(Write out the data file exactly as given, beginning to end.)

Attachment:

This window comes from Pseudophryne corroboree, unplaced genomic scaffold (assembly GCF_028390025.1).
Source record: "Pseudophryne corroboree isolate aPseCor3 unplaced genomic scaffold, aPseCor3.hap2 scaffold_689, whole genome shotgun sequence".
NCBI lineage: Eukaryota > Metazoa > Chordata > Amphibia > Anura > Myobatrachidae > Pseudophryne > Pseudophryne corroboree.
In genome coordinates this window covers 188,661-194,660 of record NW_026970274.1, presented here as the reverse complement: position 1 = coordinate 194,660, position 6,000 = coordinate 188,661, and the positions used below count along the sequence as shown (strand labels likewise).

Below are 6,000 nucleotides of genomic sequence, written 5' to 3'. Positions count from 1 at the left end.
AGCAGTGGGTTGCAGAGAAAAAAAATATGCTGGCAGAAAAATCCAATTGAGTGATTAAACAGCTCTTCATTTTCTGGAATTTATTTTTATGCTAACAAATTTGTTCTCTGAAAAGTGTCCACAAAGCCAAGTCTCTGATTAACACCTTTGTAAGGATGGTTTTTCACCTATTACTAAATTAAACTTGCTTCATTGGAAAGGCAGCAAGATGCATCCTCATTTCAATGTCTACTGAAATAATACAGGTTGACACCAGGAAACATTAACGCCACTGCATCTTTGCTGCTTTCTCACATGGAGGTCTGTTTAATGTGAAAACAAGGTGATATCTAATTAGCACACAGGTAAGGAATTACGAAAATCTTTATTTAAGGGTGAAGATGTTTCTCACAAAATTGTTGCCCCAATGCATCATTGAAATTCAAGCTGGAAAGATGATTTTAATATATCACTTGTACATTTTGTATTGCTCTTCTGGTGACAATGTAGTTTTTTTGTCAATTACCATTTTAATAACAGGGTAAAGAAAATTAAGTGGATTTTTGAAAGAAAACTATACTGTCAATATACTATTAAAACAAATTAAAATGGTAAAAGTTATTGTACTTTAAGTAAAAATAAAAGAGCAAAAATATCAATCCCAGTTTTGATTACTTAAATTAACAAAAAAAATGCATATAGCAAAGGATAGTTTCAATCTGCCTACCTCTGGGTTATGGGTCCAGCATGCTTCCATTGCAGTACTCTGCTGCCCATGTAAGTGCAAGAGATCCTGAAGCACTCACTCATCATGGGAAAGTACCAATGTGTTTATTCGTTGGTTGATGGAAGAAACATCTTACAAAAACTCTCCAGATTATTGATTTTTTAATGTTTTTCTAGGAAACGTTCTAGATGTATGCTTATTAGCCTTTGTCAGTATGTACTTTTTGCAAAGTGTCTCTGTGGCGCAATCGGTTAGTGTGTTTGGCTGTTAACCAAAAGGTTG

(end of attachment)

This window comes from Pseudophryne corroboree, unplaced genomic scaffold (assembly GCF_028390025.1).
Source record: "Pseudophryne corroboree isolate aPseCor3 unplaced genomic scaffold, aPseCor3.hap2 scaffold_689, whole genome shotgun sequence".
NCBI lineage: Eukaryota > Metazoa > Chordata > Amphibia > Anura > Myobatrachidae > Pseudophryne > Pseudophryne corroboree.
In genome coordinates this window covers 188,661-194,660 of record NW_026970274.1, presented here as the reverse complement: position 1 = coordinate 194,660, position 6,000 = coordinate 188,661, and the positions used below count along the sequence as shown (strand labels likewise).

Below are 6,000 nucleotides of genomic sequence, written 5' to 3'. Positions count from 1 at the left end.
AGCAGTGGGTTGCAGAGAAAAAAAATATGCTGGCAGAAAAATCCAATTGAGTGATTAAACAGCTCTTCATTTTCTGGAATTTATTTTTATGCTAACAAATTTGTTCTCTGAAAAGTGTCCACAAAGCCAAGTCTCTGATTAACACCTTTGTAAGGATGGTTTTTCACCTATTACTAAATTAAACTTGCTTCATTGGAAAGGCAGCAAGATGCATCCTCATTTCAATGTCTACTGAAATAATACAGGTTGACACCAGGAAACATTAACGCCACTGCATCTTTGCTGCTTTCTCACATGGAGGTCTGTTTAATGTGAAAACAAGGTGATATCTAATTAGCACACAGGTAAGGAATTACGAAAATCTTTATTTAAGGGTGAAGATGTTTCTCACAAAATTGTTGCCCCAATGCATCATTGAAATTCAAGCTGGAAAGATGATTTTAATATATCACTTGTACATTTTGTATTGCTCTTCTGGTGACAATGTAGTTTTTTTGTCAATTACCATTTTAATAACAGGGTAAAGAAAATTAAGTGGATTTTTGAAAGAAAACTATACTGTCAATATACTATTAAAACAAATTAAAATGGTAAAAGTTATTGTACTTTAAGTAAAAATAAAAGAGCAAAAATATCAATCCCAGTTTTGATTACTTAAATTAACAAAAAAAATGCATATAGCAAAGGATAGTTTCAATCTGCCTACCTCTGGGTTATGGGTCCAGCATGCTTCCATTGCAGTACTCTGCTGCCCATGTAAGTGCAAGAGATCCTGAAGCACTCACTCATCATGGGAAAGTACCAATGTGTTTATTCGTTGGTTGATGGAAGAAACATCTTACAAAAACTCTCCAGATTATTGATTTTTTAATGTTTTTCTAGGAAACGTTCTAGATGTATGCTTATTAGCCTTTGTCAGTATGTACTTTTTGCAAAGTGTCTCTGTGGCGCAATCGGTTAGTGTGTTTGGCTGTTAACCAAAAGGTTG